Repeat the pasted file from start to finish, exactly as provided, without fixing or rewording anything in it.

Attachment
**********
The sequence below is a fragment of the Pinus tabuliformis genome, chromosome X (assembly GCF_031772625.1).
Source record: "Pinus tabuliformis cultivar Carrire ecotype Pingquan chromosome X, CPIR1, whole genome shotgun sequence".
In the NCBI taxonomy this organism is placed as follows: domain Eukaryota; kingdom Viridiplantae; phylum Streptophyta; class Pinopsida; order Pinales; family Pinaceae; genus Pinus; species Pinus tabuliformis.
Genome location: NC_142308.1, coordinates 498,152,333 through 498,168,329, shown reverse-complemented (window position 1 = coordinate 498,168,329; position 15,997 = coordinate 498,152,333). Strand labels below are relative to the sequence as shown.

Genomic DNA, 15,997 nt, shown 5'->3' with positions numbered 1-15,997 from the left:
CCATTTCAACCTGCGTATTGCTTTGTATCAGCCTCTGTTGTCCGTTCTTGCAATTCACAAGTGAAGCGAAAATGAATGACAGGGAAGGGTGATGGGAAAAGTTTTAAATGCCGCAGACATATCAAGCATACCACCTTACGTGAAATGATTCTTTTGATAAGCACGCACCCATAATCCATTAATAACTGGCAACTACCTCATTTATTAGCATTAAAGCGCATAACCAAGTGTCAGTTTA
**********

The sequence below is a fragment of the Pinus tabuliformis genome, chromosome X (assembly GCF_031772625.1).
Source record: "Pinus tabuliformis cultivar Carrire ecotype Pingquan chromosome X, CPIR1, whole genome shotgun sequence".
In the NCBI taxonomy this organism is placed as follows: domain Eukaryota; kingdom Viridiplantae; phylum Streptophyta; class Pinopsida; order Pinales; family Pinaceae; genus Pinus; species Pinus tabuliformis.
Genome location: NC_142308.1, coordinates 498,152,333 through 498,168,329, shown reverse-complemented (window position 1 = coordinate 498,168,329; position 15,997 = coordinate 498,152,333). Strand labels below are relative to the sequence as shown.

Genomic DNA, 15,997 nt, shown 5'->3' with positions numbered 1-15,997 from the left:
CCATTTCAACCTGCGTATTGCTTTGTATCAGCCTCTGTTGTCCGTTCTTGCAATTCACAAGTGAAGCGAAAATGAATGACAGGGAAGGGTGATGGGAAAAGTTTTAAATGCCGCAGACATATCAAGCATACCACCTTACGTGAAATGATTCTTTTGATAAGCACGCACCCATAATCCATTAATAACTGGCAACTACCTCATTTATTAGCATTAAAGCGCATAACCAAGTGTCAGTTTA